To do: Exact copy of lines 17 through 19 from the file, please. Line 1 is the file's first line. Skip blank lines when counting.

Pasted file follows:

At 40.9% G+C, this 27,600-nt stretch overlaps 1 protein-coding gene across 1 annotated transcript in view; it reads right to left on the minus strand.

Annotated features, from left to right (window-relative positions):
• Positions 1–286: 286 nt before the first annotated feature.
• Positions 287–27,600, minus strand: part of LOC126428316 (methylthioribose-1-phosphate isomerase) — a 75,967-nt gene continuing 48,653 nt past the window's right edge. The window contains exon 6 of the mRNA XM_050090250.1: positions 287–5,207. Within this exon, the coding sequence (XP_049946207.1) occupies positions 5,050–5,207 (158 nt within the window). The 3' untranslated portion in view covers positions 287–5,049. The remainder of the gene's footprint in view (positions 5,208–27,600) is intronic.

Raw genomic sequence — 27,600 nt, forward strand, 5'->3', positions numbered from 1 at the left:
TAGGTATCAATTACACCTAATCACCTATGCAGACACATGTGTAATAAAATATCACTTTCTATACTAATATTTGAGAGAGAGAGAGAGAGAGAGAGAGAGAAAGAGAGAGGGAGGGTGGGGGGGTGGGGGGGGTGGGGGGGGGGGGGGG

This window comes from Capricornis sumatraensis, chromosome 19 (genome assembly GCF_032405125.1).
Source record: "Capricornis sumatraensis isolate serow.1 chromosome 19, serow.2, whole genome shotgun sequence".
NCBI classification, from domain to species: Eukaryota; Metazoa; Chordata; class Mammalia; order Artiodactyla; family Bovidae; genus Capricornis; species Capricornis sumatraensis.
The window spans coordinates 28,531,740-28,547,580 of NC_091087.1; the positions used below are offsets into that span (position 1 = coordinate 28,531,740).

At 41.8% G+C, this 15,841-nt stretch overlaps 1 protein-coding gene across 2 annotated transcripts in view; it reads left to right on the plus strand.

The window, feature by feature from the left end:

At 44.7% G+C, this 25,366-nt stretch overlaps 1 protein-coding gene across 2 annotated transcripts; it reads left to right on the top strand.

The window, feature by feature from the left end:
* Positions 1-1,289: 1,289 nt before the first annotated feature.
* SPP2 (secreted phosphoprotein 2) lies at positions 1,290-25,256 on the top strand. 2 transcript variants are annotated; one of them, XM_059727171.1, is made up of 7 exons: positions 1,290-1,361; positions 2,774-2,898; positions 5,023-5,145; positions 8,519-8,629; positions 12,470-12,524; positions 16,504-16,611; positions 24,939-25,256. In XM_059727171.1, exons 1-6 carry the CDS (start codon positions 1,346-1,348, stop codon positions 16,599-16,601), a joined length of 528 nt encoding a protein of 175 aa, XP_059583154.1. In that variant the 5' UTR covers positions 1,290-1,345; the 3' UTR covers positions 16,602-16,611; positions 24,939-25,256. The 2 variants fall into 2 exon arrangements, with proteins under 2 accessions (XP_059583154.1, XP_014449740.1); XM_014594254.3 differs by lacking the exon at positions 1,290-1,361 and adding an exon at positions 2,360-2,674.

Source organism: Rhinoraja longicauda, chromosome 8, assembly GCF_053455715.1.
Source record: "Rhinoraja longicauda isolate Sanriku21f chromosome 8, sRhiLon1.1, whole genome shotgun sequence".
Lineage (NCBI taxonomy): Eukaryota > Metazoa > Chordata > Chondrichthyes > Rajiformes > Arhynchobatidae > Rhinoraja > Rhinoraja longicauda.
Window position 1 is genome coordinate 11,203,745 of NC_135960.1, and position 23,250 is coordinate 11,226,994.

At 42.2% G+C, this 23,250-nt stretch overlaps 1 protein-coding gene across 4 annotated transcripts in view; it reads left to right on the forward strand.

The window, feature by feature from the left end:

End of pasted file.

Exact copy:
Source organism: Rhinoraja longicauda, chromosome 8, assembly GCF_053455715.1.
Source record: "Rhinoraja longicauda isolate Sanriku21f chromosome 8, sRhiLon1.1, whole genome shotgun sequence".
Lineage (NCBI taxonomy): Eukaryota > Metazoa > Chordata > Chondrichthyes > Rajiformes > Arhynchobatidae > Rhinoraja > Rhinoraja longicauda.